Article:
Date of Graduation

12-2010

Document Type

Thesis

Degree Name

Master of Science in Cell & Molecular Biology (MS)

Degree Level

Graduate

Department

Biological Sciences

Advisor

Kenneth L. Korth

Committee Member

Vibha Srivastava

Second Committee Member

Ralph Henry

Third Committee Member

Pengyin Chen

Keywords

Biological sciences, Calcium oxalate, Glyoxalase, Medicago truncatula

Abstract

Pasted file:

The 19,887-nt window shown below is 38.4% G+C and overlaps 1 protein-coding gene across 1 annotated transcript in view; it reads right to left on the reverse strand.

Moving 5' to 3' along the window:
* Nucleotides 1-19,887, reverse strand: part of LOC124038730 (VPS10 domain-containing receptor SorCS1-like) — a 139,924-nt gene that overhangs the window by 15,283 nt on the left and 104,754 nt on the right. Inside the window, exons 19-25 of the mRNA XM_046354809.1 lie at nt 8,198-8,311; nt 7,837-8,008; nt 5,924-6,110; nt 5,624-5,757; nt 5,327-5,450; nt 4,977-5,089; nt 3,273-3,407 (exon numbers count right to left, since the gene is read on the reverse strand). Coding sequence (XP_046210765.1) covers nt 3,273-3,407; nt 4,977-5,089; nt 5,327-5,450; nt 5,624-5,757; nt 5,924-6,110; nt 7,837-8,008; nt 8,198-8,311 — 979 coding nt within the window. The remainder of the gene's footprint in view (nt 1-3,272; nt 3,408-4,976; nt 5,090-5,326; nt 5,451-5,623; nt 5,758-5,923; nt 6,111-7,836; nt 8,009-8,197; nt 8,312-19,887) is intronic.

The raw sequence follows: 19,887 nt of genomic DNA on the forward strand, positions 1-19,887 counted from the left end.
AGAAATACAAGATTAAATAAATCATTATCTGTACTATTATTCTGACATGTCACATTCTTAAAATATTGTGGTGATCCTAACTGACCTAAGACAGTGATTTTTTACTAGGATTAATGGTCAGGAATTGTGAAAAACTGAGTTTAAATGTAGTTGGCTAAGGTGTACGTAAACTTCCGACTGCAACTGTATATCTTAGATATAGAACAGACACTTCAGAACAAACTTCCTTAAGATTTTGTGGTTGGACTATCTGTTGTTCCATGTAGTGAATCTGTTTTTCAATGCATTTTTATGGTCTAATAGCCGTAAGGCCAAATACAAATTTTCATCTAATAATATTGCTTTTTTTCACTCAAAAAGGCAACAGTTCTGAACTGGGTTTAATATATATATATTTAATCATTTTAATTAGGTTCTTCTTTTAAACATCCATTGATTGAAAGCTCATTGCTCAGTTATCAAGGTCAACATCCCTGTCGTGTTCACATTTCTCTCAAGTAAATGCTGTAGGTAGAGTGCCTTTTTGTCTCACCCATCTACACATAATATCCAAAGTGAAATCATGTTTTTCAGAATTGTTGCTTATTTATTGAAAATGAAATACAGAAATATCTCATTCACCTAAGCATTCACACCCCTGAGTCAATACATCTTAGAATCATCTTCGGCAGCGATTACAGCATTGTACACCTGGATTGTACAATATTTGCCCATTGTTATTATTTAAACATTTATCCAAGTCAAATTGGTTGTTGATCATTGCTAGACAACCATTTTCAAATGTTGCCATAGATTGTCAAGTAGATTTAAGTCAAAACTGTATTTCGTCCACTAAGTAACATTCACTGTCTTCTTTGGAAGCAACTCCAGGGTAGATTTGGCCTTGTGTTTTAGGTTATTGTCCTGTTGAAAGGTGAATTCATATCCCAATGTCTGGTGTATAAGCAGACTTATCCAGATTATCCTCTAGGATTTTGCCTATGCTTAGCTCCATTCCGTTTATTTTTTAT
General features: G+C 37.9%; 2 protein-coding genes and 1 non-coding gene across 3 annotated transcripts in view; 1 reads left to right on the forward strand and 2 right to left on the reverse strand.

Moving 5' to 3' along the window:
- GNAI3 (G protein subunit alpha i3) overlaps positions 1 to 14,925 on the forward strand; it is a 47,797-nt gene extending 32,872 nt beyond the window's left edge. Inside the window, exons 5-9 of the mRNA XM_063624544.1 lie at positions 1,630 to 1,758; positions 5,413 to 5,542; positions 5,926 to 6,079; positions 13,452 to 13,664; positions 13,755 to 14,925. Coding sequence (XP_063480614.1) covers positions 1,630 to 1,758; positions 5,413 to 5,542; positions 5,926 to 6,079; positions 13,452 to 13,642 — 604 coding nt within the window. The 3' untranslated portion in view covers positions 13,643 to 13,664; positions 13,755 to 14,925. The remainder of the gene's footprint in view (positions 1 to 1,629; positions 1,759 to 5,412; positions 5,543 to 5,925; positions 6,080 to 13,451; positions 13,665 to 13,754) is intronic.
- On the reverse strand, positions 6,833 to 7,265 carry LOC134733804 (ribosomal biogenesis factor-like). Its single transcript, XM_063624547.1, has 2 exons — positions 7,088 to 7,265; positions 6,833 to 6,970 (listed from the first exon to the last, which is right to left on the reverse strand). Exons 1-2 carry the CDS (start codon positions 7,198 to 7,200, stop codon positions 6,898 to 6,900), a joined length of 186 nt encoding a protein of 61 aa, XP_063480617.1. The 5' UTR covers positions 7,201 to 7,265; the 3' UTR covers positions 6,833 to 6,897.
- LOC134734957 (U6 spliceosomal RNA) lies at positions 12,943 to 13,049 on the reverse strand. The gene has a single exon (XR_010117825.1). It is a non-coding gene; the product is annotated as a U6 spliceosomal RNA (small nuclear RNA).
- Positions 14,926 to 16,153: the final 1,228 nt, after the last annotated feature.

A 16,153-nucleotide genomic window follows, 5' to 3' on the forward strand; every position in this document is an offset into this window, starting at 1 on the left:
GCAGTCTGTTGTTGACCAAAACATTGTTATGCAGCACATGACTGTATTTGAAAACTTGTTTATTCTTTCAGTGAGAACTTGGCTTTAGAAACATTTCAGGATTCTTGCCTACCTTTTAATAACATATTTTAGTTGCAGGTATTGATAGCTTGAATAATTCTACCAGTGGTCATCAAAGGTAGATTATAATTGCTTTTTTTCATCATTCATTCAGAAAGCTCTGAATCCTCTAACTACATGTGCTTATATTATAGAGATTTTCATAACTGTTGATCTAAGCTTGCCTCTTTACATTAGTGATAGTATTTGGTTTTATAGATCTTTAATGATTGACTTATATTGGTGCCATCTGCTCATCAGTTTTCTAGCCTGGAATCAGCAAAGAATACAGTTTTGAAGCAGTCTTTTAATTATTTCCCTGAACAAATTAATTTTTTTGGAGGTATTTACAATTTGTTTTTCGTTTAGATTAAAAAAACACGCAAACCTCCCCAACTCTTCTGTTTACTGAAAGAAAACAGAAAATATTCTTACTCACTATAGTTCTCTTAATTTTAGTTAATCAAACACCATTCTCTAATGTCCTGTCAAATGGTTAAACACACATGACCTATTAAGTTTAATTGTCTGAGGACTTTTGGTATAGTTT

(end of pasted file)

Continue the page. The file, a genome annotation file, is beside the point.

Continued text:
Calcium oxalate crystals are found in most plant species. In Medicago truncatula wild-type A17, crystals accumulate in leaves along the secondary veins and the only role attributed to them so far is defense against chewing insects. Calcium oxalate deficient (cod) mutants were isolated in M. truncatula; the cod mutants include cod5, which completely lack crystals in the leaves and cod6 that accumulates fewer and smaller crystals compared to A17. We analyzed gene expression in the cod mutants and A17 using GeneChip® Medicago Genome Arrays and found important differences in transcriptome between the three genotypes. In particular, we found a gene annotated as glyoxalase I (GLXI) referred by its tentative consensus number, TC122307, which is up-regulated in cod6 and down-regulated in cod5 as compared to constitutive levels in A17. Similarly, another GLXI-like gene, TC123769, is up-regulated in cod6 and transcripts are down-regulated in cod5. In previous studies, overexpression of GLXI has been linked to salt tolerance using transgenic approaches. Therefore, we evaluated salt tolerance in the cod mutants to determine if they respond differently to salt stress and if this response could be attributed to differential expression of the GLXI-like genes in M. truncatula. The cod6 mutant was significantly more tolerant to sodium chloride compared to A17 and cod5. Transcript levels of TC122307 and TC123769 do not increase in leaves following sodium chloride treatment. We also measured GLXI activity in the cod mutants and A17 and found no differences between genotypes. Moreover, tolerance to methylglyoxal, the substrate of GLXI, was evaluated and we found that the three genotypes were equally sensitive to toxic levels of methylglyoxal. Therefore, we conclude that TC122307 and TC123769 do not encode a functional GLXI. Another gene, TC122323, which is more likely to encode GLXI based on sequence analysis, is constitutively expressed in the three genotypes which would explain the similar glyoxalase I activity levels in the cod mutants and the equal sensitivities to methylglyoxal. Overall, TC122307 and TC123769 are not likely to encode GLXI, but potentially contribute to salt tolerance in cod6 and encode members of the vicinal oxygen chelate enzyme superfamily. Therefore, the genes encoding these proteins are excellent candidates for further study as tools to enhance salt tolerance in crop plants.

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